Adapting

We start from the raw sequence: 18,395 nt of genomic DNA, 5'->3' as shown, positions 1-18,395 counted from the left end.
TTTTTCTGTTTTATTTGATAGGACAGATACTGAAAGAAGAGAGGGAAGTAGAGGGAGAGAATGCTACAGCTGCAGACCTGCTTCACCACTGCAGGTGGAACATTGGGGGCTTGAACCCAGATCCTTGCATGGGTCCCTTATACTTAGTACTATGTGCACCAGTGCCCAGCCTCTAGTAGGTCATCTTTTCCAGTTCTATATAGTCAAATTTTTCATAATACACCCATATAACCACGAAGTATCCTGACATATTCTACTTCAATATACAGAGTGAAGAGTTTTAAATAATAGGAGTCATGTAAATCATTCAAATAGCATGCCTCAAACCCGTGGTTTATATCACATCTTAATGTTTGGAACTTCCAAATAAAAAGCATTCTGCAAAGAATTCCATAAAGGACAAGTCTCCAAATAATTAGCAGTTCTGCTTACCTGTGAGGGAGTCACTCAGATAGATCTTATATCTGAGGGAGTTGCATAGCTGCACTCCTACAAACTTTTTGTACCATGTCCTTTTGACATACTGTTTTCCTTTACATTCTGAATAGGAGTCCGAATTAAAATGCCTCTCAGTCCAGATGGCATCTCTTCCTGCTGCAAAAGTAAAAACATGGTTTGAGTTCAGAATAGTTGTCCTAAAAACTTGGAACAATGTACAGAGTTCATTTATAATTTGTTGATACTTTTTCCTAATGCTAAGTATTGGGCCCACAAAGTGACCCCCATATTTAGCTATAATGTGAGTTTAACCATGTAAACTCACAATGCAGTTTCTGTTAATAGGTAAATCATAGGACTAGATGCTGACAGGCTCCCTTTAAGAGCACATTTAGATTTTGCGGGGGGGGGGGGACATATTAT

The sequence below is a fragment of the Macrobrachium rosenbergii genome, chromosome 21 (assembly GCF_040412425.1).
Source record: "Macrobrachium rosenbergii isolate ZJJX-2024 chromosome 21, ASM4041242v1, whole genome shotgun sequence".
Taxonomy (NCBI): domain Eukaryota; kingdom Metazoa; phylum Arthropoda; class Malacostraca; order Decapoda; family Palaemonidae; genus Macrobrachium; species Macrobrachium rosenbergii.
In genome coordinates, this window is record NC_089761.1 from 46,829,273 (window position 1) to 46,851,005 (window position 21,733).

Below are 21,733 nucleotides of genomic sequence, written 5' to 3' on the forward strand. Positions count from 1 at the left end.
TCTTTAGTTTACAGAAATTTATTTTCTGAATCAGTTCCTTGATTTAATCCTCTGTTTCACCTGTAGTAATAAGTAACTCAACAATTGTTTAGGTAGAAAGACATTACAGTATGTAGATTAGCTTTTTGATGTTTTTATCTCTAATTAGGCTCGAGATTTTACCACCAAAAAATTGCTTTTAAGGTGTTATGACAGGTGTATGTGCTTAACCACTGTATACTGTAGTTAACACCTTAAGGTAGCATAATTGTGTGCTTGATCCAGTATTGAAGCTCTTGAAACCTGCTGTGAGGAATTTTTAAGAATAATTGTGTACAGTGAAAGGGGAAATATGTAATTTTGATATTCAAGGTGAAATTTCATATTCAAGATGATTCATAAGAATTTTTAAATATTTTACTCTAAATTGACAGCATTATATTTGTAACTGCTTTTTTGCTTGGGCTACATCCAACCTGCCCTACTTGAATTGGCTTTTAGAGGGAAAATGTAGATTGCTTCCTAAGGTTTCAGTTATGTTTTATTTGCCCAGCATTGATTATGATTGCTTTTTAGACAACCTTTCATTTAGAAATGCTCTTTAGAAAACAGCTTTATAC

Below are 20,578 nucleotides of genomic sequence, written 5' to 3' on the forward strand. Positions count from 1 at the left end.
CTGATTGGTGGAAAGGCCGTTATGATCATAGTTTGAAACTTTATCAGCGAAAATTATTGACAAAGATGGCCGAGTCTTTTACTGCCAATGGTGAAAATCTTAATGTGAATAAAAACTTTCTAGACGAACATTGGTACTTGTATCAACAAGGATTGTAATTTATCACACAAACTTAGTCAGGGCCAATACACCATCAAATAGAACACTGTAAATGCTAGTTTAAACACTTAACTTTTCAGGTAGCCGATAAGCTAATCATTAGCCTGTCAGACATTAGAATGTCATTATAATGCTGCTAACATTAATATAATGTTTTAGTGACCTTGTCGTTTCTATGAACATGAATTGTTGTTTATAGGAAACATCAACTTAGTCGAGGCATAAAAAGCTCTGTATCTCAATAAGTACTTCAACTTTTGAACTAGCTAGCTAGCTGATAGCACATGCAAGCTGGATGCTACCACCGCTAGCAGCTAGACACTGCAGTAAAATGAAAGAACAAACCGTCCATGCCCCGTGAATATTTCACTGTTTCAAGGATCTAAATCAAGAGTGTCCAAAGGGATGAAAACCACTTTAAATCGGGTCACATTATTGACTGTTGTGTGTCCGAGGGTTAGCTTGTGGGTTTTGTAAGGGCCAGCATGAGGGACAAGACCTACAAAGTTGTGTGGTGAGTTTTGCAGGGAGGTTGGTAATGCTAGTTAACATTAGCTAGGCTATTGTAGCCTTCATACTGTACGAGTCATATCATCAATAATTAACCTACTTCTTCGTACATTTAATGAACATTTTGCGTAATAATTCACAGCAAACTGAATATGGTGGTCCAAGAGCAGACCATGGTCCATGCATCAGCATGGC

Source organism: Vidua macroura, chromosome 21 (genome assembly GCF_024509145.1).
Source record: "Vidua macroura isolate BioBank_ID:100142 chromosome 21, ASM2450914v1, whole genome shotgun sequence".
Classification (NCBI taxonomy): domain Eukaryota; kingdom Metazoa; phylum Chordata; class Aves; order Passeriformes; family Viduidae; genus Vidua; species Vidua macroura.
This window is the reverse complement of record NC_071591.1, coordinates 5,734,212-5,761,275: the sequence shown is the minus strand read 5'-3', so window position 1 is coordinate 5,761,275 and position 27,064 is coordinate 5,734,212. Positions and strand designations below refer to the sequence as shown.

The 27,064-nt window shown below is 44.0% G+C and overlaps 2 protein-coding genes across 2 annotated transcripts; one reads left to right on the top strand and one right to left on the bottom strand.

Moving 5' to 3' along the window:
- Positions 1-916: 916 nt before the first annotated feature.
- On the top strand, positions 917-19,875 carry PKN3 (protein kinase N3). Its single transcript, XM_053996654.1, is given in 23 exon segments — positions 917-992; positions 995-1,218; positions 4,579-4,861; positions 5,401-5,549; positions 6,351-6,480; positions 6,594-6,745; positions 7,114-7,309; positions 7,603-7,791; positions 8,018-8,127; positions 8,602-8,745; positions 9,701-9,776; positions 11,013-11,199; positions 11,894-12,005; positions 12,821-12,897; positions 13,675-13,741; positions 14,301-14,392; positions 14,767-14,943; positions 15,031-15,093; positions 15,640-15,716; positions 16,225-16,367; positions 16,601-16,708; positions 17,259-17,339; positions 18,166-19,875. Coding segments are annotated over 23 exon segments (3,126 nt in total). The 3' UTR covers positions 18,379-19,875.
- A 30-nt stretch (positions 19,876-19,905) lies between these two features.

Wow. What a whirlwind. I will never forget sitting in 2200 Sennott on March 3rd when the email went out announcing that all spring break travel was canceled. I was completely devastated for a plethora of reasons which I will dive into throughout this blog post. My global service-learning student team is amazing; we have been hard at work for the past three months now and I could not be more grateful to have such a fantastic team. But a lot of my devastation came from the loss of such a unique and immersive cultural experience. Reflecting on the past couple of weeks, losing the Trinidad trip was just the tip of the iceberg for me. Every single University of Pittsburgh student, staff member, and faculty have had their lives flipped upside down over the past three weeks. For me, COVID-19 took away my spring break trip, my guaranteed summer internship/study abroad experience, classroom learning, my remaining fraternity events for the semester, and has spread my loved ones back to their homes around the world. Now, being back at my house with my parents, life this week is the complete opposite of what I thought it would be three weeks ago. Due to the practice of social distancing, I have had a plethora of, maybe even too much, time to grieve my losses and allow myself to be frustrated. But one important thing I have realized is that nobody on the entire planet will come out of this pandemic unaffected. People are losing their jobs, their houses, and devastatingly, their loved ones. Coronavirus has forced me to look at my life and be grateful for things that I have taken for granted such as internet access for online learning, two supportive parents that allow me to focus on school with minimal distraction, and a living space where I feel comfortable finishing my sophomore year. I am lucky that the only aspect of my life affected so far is the loss of plans and events. That can not be said for thousands of people around the globe.